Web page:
A&E App

Picture thanks to BBC

Matt Hancock, the Heath Secretary is proud of the NHS’s latest app. It is designed to help patients find the accident and emergency department with the shortest waiting time. He claims that the app will be’ good for patients, good for clinicians’.

It won’t work for two reasons, firstly it is tackling the wrong problem and secondly it may make things worse.

Anyone who has ever waited in A&E knows how frustrating it can be. Your heart sinks when you see the board on the wall giving the length of the wait to be seen. The truth is, however, that patients will be seen on a needs basis. Those who have life threatening injuries or conditions will get to the front of the queue while those who are able to wait will be made to do so, depending upon medical resource available.

A&E is not like going to a supermarket. Waiting times is a very crude way of judging a hospital’s performance. The effectiveness of treatment is much more valid yet this is harder to measure as it may take weeks for the patient to recover fully.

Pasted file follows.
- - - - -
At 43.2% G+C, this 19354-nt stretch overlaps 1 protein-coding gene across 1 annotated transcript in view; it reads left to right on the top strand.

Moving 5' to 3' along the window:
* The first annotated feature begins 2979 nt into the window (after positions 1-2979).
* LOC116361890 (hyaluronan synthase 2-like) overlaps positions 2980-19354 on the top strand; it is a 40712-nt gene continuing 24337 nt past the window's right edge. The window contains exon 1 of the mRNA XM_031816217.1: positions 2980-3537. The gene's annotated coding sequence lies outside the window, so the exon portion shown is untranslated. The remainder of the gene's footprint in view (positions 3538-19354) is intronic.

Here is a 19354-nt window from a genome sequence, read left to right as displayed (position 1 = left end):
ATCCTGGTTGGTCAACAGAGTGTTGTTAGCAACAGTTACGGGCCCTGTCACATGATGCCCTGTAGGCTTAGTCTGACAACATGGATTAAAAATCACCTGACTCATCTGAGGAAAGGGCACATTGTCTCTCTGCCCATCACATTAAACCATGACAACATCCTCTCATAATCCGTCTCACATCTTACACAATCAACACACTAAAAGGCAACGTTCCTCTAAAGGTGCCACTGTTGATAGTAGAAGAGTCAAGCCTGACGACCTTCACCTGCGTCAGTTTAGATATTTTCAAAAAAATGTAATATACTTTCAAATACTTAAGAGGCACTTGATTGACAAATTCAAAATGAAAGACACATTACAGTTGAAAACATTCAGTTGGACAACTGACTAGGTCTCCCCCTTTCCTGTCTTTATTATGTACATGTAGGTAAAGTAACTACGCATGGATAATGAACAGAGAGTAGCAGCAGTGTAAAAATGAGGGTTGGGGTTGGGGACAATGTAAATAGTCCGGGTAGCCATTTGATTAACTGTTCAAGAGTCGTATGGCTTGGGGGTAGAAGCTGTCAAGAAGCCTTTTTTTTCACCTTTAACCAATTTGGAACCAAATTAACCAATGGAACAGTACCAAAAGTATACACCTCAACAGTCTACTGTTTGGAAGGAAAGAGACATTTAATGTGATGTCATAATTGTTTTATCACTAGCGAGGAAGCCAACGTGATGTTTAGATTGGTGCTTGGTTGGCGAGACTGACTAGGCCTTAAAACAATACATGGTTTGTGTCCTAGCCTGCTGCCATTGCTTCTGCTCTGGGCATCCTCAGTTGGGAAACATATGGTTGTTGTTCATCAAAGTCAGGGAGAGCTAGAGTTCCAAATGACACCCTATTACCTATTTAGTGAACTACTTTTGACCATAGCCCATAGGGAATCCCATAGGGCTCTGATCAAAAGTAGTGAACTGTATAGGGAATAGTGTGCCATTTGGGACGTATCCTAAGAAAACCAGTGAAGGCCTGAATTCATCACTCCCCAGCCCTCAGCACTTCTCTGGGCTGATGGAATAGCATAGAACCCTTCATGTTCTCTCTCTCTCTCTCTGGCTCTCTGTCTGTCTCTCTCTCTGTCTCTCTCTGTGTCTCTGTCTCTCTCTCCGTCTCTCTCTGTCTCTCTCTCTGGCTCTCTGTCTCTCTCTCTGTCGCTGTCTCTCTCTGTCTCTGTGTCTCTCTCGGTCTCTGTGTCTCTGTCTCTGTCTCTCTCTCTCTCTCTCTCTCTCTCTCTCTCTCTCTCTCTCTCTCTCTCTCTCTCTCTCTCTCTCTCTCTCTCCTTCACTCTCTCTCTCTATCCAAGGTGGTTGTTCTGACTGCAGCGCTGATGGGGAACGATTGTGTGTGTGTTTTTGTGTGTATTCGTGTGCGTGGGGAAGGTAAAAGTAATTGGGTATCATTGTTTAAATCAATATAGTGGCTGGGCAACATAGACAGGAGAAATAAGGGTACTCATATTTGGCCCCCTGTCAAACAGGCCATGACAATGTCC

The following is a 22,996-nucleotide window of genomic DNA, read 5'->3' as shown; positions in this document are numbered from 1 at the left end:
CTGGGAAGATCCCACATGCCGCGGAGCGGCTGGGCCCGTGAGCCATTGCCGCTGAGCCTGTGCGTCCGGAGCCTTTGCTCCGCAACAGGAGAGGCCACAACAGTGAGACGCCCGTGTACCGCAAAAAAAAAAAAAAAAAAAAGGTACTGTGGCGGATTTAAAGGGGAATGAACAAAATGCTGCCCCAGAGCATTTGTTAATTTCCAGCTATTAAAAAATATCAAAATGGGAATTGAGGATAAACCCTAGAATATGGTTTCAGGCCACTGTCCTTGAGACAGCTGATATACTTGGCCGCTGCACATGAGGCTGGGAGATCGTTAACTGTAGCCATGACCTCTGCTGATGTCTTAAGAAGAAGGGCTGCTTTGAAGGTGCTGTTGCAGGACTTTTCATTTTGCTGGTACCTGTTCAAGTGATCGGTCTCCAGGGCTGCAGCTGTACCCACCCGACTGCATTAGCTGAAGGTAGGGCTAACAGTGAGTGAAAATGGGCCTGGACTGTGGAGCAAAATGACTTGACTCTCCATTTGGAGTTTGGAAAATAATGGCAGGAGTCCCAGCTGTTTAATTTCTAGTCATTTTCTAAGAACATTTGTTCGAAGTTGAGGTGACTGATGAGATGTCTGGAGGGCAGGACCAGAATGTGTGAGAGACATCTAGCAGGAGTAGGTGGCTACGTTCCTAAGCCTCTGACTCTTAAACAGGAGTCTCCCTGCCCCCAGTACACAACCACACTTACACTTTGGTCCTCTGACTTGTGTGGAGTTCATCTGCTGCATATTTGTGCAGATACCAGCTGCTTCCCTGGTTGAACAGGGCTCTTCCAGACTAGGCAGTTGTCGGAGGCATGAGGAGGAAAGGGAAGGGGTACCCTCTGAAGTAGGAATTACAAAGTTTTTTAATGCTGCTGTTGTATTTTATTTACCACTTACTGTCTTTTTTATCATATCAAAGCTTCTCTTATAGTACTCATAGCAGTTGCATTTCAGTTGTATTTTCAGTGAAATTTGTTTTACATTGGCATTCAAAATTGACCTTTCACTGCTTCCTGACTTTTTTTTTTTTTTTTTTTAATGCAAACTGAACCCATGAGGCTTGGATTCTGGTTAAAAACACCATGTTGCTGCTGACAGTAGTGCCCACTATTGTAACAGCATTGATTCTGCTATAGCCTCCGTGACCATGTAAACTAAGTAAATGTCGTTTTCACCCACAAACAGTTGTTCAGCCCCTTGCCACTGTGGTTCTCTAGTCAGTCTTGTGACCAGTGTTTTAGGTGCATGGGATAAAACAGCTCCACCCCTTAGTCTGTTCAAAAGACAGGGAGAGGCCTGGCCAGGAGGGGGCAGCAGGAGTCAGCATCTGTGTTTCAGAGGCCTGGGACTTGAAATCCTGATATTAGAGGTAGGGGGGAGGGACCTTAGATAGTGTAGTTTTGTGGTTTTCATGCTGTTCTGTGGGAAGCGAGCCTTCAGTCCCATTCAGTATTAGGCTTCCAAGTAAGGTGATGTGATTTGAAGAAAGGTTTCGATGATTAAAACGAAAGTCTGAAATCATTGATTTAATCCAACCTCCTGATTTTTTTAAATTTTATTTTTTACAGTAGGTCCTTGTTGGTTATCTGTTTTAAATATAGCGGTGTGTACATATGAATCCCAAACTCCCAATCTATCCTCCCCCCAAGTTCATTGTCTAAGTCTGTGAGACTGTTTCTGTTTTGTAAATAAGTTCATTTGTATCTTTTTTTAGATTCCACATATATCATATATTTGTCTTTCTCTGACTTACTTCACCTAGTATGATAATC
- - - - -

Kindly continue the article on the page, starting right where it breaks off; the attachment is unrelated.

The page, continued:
Being able to choose which hospital to go to assumes a number of things: you have a realistic choice of more than hospital; you are able to get there using public transport or have a car, you have access to technology; you are in a fit state to use it in an emergency.

If you are really in trouble then the last thing you will want to do is to make a choice on waiting time. You will want to make a choice of how quickly you can get there.

This is why the app may make things worse. Those who are in a position to decide which hospital to choose are more likely to be those with time to think about the issue, that is those that are not in a life threatening situation and, by its very nature, should not be going to A&E anyway but rather their GP surgery. If I am not feeling well but not in an emergency and I see that the local A&E has a fairly short waiting time then I am more likely to be tempted to make a visit.

RAther than encouraging people to move demand around the system it will create new demand from patients that should not really be there.

The app is solutionism at its worst. It give the impression of doing something but actually inflames the problem.

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